I have been staying away from home for the last five-and-a-half years (long time, and it passed by so fast). Of the many things that this experience has taught me, the most evident is my skills in the kitchen. I still remember the helpless expressions of my father and brother on seeing the concoction atop the dining table every time Ma was away from home and I took over the kitchen. You didn’t need to know the recipe of what I had attempted to cook. Everything in their original form could be seen floating around in oily water. But I did always make good tea, or so people say (have to live up to the title of my blog). Nowadays when I go home, I get invited to cook.

All the cooking that I learnt was through trial and error; the errors to begin with, were many. I sympathise with my friends at the university and can now understand why they would ask me to wash the dishes instead. But I never used a recipe; I cooked the way I though was best, and still do. That rigidness in methodology might have my food a uniqueness, but that has also limited my repertoire. My taste buds are also getting tired of the same taste. Therefore thought of learning something new.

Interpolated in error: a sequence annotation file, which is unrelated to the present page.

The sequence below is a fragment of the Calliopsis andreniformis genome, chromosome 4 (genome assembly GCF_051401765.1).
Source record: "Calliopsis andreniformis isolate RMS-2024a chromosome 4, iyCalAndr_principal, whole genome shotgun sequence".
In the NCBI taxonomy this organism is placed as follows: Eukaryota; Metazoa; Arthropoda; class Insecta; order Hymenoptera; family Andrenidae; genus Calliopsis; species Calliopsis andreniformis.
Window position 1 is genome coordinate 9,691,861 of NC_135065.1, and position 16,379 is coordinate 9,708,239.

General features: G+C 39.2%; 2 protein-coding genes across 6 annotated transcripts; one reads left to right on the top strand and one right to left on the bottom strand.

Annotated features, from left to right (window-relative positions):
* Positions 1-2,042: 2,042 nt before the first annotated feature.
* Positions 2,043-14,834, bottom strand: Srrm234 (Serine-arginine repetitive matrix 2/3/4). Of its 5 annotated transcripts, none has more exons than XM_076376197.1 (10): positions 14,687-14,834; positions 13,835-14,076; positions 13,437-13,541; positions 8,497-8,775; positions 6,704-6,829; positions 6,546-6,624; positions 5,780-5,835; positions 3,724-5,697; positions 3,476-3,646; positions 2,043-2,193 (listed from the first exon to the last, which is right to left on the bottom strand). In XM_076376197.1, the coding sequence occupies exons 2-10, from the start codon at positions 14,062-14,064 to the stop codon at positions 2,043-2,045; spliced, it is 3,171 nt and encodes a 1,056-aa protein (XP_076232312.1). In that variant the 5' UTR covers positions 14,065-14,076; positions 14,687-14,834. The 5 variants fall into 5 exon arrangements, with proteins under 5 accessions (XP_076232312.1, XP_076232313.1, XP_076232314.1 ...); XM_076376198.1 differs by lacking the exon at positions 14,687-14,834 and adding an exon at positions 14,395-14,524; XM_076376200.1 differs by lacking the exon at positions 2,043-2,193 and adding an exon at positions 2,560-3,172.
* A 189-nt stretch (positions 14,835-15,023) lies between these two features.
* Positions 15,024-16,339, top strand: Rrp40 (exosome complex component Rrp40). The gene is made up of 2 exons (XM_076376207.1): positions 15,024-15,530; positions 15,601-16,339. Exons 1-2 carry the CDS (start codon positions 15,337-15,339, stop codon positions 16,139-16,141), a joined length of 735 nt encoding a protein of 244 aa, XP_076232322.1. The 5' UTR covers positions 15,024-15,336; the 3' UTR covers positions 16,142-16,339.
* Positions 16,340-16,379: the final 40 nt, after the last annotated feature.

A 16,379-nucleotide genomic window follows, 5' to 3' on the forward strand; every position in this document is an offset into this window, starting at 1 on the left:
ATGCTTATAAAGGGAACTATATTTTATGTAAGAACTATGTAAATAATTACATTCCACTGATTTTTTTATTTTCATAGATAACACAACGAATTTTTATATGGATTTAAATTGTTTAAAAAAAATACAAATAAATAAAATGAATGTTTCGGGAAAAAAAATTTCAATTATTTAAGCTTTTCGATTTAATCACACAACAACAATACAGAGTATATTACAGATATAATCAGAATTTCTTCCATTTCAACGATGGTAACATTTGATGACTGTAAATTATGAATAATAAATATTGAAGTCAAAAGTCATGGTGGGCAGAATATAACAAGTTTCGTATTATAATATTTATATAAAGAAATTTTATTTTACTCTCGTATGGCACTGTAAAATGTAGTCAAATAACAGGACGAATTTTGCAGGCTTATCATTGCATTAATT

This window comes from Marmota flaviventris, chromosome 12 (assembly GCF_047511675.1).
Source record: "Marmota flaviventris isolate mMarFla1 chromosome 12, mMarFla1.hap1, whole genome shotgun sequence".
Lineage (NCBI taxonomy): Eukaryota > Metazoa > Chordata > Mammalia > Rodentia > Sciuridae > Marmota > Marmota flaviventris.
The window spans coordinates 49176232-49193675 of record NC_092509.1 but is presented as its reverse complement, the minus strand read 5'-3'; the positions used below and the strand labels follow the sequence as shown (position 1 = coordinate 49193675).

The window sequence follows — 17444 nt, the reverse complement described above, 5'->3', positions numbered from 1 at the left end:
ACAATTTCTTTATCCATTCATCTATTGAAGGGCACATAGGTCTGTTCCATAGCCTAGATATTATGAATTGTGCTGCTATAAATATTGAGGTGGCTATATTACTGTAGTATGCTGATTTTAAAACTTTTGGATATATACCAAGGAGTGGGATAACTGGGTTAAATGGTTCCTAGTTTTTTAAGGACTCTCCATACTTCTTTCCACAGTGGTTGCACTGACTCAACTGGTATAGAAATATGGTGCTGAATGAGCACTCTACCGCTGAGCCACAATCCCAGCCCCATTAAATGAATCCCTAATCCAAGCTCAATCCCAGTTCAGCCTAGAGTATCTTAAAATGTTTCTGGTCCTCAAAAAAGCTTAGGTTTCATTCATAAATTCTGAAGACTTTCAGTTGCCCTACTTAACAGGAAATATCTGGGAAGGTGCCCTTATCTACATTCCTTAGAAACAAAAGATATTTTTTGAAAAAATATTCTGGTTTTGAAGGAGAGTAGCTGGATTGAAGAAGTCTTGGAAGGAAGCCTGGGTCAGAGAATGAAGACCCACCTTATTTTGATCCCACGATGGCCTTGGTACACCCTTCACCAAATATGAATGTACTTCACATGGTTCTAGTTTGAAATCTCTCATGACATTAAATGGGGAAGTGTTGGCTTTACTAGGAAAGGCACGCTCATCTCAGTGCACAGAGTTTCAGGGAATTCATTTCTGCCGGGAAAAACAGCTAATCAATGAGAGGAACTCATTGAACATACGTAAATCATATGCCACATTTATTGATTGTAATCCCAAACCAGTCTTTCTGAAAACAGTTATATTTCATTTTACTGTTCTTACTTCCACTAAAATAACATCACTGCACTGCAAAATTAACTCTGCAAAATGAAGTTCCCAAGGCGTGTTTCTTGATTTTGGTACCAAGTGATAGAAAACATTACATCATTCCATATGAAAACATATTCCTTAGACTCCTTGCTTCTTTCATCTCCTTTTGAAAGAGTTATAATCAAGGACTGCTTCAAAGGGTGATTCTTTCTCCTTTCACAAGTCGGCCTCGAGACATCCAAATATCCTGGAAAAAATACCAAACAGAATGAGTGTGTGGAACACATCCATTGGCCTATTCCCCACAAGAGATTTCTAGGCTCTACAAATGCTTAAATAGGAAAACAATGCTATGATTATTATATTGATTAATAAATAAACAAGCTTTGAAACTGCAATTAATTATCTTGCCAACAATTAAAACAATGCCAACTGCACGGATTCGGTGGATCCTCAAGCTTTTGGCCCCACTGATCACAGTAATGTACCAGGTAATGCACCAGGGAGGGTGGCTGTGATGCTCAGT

First thought that I would ask Ma for help, but then that would take away the surprise factor on my next visit home. Then I found another Bong Mom and her cookbook. Will take printouts of all her posts, do the necessary shopping and will give blogging a break for some serious cooking.

The eighth Isspecial Cutting Chai (November 2006) is offered to Sandeepa of Bong Mom’s Cookbook for the simple reason that she herself put in the very first post, “I learnt one thing, Bengalis love to eat, feed others and cook…”

Bong Mom's Cookbook
Hope Sandeepa comes up with some recipes of Isspecial Chais. I’ll take care of the cutting part.

Previous sipper: National Highway (October 2006)

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